Football or baseball, Formula 1 or soccer, you can count on me to be a nice guy. It’s how I’d prefer to think of myself, after all. In the role-playing choices offered by franchises like MLB The Show, or in the narratives of Madden NFL’s Longshot or FIFA’s The Journey, I’ve always taken the high road. My friend Samit Sarkar played NHL 21’s revamped Be a Pro career and found its limited story arcs — selfish superstar or stand-up team leader — to not be much of a choice at all.
Hand it to NBA 2K22 though — its MyCareer mode makes being a rich, self-centered jerk viable. It makes it realistic. And the developers at Visual Concepts, and the actors in these scenes, make it fun.
In my first week in the league, I found myself caught between the general manager who drafted me and the coach who didn’t want me; picked a passive-aggressive social media fight about my playing time; recorded a diss track about rapper The Game; got chewed out by my old college coach; and gave a bombshell interview in which I said I was thinking about a trade barely 10 games into my rookie year.
I actually hadn’t been considering demanding a trade, but the nonsense going on in my first week — with a side of Kendrick Perkins’ hot takes about my conduct — had me legitimately believing my situation with the Detroit Pistons was beyond repair. When the rest of my teammates played like steaming garbage in a 40-point loss to Brooklyn — and MyCareer has been known to contrive horrid games for narrative effect — that was it. I connived my way to the Sacramento Kings. They’re where I felt my player was a better fit all along, but because I performed so well in the pre-draft portion of MyCareer (which is played at the lowest difficulty), I was drafted No. 1 by Detroit.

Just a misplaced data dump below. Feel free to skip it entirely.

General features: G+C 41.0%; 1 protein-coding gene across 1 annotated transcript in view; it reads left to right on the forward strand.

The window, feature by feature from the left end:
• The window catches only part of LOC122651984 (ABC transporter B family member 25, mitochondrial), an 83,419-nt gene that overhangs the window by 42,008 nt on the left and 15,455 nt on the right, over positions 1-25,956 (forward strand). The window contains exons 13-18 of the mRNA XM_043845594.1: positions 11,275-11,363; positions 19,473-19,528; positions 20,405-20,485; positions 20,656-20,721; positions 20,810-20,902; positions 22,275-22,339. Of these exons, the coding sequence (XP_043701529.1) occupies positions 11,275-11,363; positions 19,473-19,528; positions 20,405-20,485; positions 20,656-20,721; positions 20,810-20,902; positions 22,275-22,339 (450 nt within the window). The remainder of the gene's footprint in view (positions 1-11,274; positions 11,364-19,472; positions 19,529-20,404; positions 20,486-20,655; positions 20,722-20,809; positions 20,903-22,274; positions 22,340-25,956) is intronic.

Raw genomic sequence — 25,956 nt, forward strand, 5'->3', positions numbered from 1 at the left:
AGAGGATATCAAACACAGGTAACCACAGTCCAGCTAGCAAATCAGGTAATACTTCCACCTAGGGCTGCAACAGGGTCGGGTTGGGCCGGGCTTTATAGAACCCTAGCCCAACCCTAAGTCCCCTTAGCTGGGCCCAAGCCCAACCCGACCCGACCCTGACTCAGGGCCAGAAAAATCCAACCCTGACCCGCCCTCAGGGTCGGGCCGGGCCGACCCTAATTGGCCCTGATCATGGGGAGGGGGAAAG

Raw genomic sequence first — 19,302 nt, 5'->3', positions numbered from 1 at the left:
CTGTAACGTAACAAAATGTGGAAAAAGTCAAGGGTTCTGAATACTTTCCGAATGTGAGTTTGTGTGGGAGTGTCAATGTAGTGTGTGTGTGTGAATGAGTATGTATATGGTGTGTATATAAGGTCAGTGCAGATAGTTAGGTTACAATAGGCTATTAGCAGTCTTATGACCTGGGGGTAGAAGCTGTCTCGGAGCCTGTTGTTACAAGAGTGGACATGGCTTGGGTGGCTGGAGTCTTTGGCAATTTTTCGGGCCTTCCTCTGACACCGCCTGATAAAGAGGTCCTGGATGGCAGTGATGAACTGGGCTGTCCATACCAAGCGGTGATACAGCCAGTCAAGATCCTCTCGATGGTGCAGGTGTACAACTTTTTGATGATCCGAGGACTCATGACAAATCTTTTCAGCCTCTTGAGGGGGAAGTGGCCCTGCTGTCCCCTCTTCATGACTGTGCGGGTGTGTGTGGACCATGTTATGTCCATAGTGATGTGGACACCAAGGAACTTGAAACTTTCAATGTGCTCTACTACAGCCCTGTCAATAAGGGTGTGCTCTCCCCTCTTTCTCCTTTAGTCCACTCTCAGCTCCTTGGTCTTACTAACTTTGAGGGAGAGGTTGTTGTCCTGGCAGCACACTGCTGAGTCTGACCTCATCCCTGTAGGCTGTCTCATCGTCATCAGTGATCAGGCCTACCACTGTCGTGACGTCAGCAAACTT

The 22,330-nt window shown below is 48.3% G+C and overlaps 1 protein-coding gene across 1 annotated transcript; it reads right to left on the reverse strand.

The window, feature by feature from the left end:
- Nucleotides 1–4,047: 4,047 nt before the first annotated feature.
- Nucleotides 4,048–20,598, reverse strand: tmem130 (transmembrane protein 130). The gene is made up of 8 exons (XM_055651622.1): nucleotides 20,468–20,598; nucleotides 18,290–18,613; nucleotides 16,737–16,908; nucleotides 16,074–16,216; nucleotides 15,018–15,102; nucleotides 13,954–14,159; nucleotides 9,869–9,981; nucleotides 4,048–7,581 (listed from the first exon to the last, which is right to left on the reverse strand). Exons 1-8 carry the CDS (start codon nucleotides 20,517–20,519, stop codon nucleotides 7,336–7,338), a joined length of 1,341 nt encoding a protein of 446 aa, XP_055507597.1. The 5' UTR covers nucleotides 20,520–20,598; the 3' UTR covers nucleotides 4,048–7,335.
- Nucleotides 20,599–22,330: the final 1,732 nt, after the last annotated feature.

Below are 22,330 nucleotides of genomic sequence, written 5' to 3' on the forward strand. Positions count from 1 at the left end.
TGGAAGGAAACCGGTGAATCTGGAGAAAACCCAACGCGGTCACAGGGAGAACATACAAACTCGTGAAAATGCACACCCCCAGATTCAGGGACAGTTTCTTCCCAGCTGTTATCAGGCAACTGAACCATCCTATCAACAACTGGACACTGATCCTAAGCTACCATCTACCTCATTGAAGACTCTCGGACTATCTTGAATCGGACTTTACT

Former NBA center Kendrick Perkins puts you on blast almost immediately and really doesn’t care for any decision you make in NBA 2K22’s MyCareer.
It’s not that single-player career modes in other sports titles don’t offer ways to act out or act entirely in your own self-interest. They’re just a lot blander about it, and moreover, their very limited narrative arcs simply don’t present any incentive to make such disruptive choices. Madden NFL 22’s “Face of the Franchise” backstory is, if possible, even thinner than last year’s hackneyed, hole-ridden setup. The player character never develops a personality, as the either/or dialogue choices all seem to result in the same team buff or player benefit.
MLB The Show 21’s Road to the Show abandoned the perk tree its two predecessors had, and with it, the game lost all of its dialogue interactions. In the past, answering questions according to a personality type (“Maverick,” for example, or “Heart & Soul”) would progress the player toward certain boosts and unlocks, both improving and evolving the character. But even then, any beef-starting with rival teams was very anodyne, if not good-natured.
At one time, the career suite in Codemasters’ F1 series experimented by giving your driver an attitude, offering players the choice of answering press questions as a “Showman” or a “Sportsman.” Racing teams were supposed to have a preference of either, and you’d have to meet that to either get a new contract or maintain your current one. That never ended up being the case, because winning trumps all. In F1 2021, the post-race press conferences were well constructed, in that sometimes you’re vexed by a question whose answer will damage some relationship or someone’s morale. But this still does little to establish any kind of emergent personality in your driver.